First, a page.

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American Airlines reaches deal with Boeing on MAX losses

American Airlines reaches deal with Boeing on MAX losses

FILE PHOTO: An American Airlines Boeing 737 Max 8, on a flight from Miami to New York City, comes in for landing at LaGuardia Airport in New York, on Mar 12, 2019. (REUTERS/Shannon Stapleton)

NEW YORK: American Airlines on Monday (Jan 6) became the latest carrier to reach an agreement with Boeing on compensation to cover the financial losses connected to the 737 MAX grounding, which caused thousands of flights to be cancelled.

American described the deal as a "confidential agreement" and did not disclose the full amount involved, which covers the company's 2019 financial damages.

"American will continue its conversations with Boeing regarding compensation for damages related to the MAX grounding beyond 2019, and any future compensation will be similarly shared with its team members," the company said.

The US carrier in October estimated that the MAX would cost it US$540 million in pre-tax profits in 2019 due to thousands of flight cancellations.

The MAX has been grounded since March following two flights that killed 346 people. Boeing last month halted production of the MAX and replaced its chief executive with longtime board member David Calhoun.

American and other leading airline have repeatedly had to push back the expected date when they can return the troubled aircraft to their flight schedules due to regulatory delays in recertifying the plane.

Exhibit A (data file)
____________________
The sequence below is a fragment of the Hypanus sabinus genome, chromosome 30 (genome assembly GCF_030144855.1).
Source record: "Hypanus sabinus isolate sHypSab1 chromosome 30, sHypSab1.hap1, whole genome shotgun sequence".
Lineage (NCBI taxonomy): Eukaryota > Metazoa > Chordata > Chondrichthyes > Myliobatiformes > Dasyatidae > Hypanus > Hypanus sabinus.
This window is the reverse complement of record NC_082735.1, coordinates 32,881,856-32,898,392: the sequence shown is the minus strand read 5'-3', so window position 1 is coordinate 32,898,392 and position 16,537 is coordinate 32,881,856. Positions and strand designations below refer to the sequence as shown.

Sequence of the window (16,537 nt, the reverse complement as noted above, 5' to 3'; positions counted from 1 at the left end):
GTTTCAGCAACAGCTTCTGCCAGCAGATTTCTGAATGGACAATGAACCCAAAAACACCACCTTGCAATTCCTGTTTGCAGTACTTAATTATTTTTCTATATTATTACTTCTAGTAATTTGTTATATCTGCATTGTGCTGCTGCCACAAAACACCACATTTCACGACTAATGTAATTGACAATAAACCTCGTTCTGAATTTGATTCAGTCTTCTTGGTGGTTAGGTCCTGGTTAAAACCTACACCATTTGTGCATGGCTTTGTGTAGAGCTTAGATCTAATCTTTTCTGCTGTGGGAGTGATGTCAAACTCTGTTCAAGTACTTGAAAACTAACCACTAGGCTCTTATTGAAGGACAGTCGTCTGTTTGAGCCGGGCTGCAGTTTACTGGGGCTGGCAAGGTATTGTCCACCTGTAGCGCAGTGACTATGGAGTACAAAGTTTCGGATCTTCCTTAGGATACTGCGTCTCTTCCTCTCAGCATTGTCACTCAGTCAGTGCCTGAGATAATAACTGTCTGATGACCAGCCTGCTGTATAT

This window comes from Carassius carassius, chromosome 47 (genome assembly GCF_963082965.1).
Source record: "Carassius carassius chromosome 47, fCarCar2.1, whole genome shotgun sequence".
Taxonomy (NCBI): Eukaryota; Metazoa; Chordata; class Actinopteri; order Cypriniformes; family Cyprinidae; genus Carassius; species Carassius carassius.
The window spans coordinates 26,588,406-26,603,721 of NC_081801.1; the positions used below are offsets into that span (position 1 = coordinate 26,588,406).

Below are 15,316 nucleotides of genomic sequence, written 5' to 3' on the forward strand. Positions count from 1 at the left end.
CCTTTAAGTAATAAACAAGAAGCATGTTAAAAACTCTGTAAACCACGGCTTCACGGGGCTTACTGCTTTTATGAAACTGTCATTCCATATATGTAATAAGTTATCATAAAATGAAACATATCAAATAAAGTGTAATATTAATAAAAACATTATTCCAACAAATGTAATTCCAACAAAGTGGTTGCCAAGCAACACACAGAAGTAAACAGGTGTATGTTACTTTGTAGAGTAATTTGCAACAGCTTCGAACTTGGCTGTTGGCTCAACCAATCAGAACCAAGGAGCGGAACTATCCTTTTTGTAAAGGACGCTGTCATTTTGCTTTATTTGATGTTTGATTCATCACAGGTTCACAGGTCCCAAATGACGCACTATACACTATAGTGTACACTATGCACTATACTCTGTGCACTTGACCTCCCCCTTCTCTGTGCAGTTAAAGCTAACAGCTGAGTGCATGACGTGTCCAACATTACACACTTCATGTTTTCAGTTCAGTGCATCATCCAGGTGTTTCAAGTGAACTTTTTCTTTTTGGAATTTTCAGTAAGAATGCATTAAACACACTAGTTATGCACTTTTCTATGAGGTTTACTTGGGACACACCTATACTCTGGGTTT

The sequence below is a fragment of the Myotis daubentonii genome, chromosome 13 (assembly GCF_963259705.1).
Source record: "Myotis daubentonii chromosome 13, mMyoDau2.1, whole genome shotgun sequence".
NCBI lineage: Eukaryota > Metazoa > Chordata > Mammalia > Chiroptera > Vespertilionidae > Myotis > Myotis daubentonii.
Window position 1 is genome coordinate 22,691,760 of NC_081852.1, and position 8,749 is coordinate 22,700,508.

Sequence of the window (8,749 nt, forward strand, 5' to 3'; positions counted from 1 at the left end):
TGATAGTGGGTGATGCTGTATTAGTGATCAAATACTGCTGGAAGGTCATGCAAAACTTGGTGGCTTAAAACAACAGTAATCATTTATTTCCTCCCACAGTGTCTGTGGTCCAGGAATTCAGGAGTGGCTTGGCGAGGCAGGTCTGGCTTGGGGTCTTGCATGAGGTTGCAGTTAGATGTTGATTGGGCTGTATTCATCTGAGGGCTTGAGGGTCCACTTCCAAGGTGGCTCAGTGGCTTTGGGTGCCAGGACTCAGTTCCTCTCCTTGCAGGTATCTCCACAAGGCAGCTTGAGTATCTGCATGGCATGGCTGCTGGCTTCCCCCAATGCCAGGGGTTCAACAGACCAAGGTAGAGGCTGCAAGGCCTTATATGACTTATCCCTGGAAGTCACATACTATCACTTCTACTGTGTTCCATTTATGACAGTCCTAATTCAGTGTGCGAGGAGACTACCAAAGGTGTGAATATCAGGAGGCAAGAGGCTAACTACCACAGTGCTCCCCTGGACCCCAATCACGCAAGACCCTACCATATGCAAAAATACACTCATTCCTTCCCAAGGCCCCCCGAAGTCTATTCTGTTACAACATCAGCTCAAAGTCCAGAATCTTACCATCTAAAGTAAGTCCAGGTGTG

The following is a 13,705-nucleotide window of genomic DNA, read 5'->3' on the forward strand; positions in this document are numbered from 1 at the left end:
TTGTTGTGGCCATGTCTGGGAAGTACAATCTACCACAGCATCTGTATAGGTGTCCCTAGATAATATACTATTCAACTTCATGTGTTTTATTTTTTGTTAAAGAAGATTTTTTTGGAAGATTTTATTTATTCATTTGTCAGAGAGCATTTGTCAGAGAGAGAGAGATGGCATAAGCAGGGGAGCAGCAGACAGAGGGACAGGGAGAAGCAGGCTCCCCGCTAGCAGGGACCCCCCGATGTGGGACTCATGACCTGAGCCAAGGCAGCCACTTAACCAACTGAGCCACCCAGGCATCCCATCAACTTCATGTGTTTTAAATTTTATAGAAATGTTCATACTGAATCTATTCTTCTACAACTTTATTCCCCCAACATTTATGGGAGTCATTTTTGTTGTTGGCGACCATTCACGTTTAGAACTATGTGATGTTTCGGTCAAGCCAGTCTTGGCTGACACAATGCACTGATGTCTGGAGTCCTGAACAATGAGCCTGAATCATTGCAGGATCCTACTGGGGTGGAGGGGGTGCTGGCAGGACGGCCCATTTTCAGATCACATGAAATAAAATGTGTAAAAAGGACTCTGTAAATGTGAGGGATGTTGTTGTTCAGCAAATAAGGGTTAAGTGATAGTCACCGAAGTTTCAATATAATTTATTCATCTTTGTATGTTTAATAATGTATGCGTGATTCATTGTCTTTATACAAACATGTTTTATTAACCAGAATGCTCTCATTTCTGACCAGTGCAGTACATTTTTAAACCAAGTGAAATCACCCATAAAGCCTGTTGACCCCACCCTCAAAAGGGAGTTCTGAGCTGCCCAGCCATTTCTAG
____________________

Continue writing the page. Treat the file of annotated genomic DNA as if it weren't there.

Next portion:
Boeing has set aside US$4.9 billion for customers harmed by the MAX grounding and indicated that the payments could come in cash or through in-kind contributions in aircraft or services.

American said US$30 million from the settlement would compensate employees under the company's profit-sharing plan for 2019 results.

The announcement follows a similar agreement announced by Southwest Airlines last month.

As the grounding has dragged on, with new revelations about undisclosed documents or issues with the flight systems, Boeing shut down production of MAX.

Boeing notified some workers, including those at the Renton, Washington factory, that they would be relocated to other facilities.

"No decision has been made on when 737 production will restart due to the uncertainty about the timing and conditions of return-to-service and global-training approvals," according to an internal Boeing announcement Monday.

"Once there is a decision, loaned employees will start returning to their regular assignments in a phased approach."

Source: AFP/de


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